How do you wind down after a show (each night and at close of season)?
 
Often very briefly, this year has been insane and by the end of the season we are usually already in rehearsals for something else. I’m actually fairly terrible at taking down time but I’ve been working on it, I’ve been spending more time with friends, music and vodka. I struggle to wind down because I find the energy of a work has a roll on effect for me, I am motivated by it and it drives me into the next thing. I am aware that this isn’t sustainable long term though, so I’m aiming to catch up on cinema, television, books, music and lovers over Christmas.
Children of War
 
What are you reading?
 
The Bible, actually…
 
What’s on your playlist a) in the rehearsal room b) in the car c) in the kitchen at home?
 
Godspeed! You Black Emperor is a staple to my life. Children of War has forced me to listen to a lot more Ke$ha and T-swizzle (Taylor Swift) than ever before.
 
For my enjoyment I’ve been listen to Fleetwood Mac (I got kind of obsessed with them during Loco Maricon Amor), Mirah (recently introduced to me), Amanda Palmer’s Theater is Evil album (which is a nice departure from her other stuff, has a depeche mode kinda vibe) and The XX’s new album (which I don’t love, it feels like a sequel to the previous album…)
Children of War
 
Who would you most like to work with one day and why?
I would love to collaborate with a lot of musicians, A Silver Mt Zion and The Faint spring to mind – I’d love to make a musical with them. I’d love to collaborate with The Blondes on a show. I would LOVE to work with Pamela Rabe and Paul Capsis. Jan Fabre. Michel Gondry. Lars Von Trier. The list could go on.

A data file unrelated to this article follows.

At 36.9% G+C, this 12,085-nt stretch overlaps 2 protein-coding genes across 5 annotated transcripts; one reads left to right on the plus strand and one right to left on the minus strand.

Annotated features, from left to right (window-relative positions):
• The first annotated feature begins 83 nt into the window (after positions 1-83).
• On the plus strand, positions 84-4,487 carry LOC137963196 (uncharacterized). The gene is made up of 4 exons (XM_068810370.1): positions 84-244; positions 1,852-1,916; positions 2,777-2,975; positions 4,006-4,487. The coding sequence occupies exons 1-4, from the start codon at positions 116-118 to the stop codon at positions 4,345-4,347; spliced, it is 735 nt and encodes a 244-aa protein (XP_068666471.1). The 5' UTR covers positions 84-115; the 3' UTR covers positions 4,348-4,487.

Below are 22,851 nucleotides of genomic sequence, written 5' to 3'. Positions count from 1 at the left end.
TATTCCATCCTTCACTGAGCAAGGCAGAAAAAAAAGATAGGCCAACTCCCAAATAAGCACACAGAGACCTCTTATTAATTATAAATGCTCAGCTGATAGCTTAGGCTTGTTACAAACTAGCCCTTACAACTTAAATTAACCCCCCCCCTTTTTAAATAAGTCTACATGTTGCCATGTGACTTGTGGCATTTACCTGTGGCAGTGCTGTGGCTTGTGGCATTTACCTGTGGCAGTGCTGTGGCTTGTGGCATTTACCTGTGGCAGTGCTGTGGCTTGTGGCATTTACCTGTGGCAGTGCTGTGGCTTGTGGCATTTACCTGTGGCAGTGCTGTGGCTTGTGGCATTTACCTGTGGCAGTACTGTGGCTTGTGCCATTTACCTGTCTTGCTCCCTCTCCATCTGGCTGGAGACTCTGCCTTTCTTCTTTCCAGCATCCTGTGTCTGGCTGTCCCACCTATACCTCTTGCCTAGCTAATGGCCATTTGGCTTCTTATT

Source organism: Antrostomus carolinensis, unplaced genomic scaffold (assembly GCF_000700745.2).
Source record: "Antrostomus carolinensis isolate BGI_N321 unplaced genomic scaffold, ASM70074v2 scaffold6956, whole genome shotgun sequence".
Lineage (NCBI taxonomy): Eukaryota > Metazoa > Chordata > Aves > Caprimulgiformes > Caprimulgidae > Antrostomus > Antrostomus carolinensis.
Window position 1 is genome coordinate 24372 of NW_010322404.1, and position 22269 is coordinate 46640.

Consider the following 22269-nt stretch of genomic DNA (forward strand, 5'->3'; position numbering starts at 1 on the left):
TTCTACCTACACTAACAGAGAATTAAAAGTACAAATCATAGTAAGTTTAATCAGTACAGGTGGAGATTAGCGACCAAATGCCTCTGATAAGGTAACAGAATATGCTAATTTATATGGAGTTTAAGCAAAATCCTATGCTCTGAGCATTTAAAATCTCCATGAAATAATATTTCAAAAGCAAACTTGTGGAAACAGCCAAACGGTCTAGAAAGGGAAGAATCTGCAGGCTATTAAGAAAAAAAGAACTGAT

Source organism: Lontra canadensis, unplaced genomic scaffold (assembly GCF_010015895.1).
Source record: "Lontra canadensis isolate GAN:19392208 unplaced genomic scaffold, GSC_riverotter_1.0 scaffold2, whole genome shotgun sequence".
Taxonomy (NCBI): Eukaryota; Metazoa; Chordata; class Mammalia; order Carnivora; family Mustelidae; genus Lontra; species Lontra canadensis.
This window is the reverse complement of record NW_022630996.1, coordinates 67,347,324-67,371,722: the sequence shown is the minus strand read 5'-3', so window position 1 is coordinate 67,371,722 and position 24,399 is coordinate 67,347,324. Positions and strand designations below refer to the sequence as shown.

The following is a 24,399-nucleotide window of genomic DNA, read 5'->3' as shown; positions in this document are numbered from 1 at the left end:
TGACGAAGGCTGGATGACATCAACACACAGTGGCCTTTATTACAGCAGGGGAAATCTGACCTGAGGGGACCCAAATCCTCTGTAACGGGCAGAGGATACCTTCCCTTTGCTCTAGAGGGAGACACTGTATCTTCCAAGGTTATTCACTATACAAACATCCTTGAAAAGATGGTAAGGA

What strengths have this current group of performers brought to the production? 
 
The actors are amazing. They are actually just incredible. I am not going to say much more. Come see it.
Children of War
 
Do you seek out specific feedback from those whose opinion matters to you? Throughout the process? How does that help or hinder the process?
 
It depends on the process, sometimes, with this project I did. Sometimes, I don’t feel ready for people to see the work until we are in the theatre and with all the elements in place. Often when devising and presenting from a devised space without a scripting process, I don’t bring people in.. when working with a script I feel more comfortable bring people in to give feedback. It’s about energy, it’s also about where the actors are at. 
With what will Children of War leave us? Are there lessons for us?
 
I don’t believe in telling anyone what they SHOULD leave a work with, I know what I see and find in the work, and I know how I’ve shaped the work and I know what the heart of the work is at – I don’t really believe that my role within theatre is to teach the audience anything. There is a lot in the work and I suspect different people will find different things. If people are engaged, if people are moved then I have done my job.
 
An incredible opportunity exists for performers, writers, directors and teachers to take part in an upcoming workshop with The Danger Ensemble’s Artistic Associate and the writer of Children of War, Chris Beckey, who will lead participants in consideration and exploration of topics relating to his work as a writer with The Danger Ensemble and Vanguard Youth Theatre. Be quick and book or miss out!
COST: $50 (Full) $20 (Concession) or $10 for patrons who have already purchased a ticket for Children of War (14 Nov – 1 Dec)
LOCATION: Theatre Rehearsal Room, Judith Wright Centre Level 3 
DATE/TIME: Tuesday, 27th November from 4pm – 6pm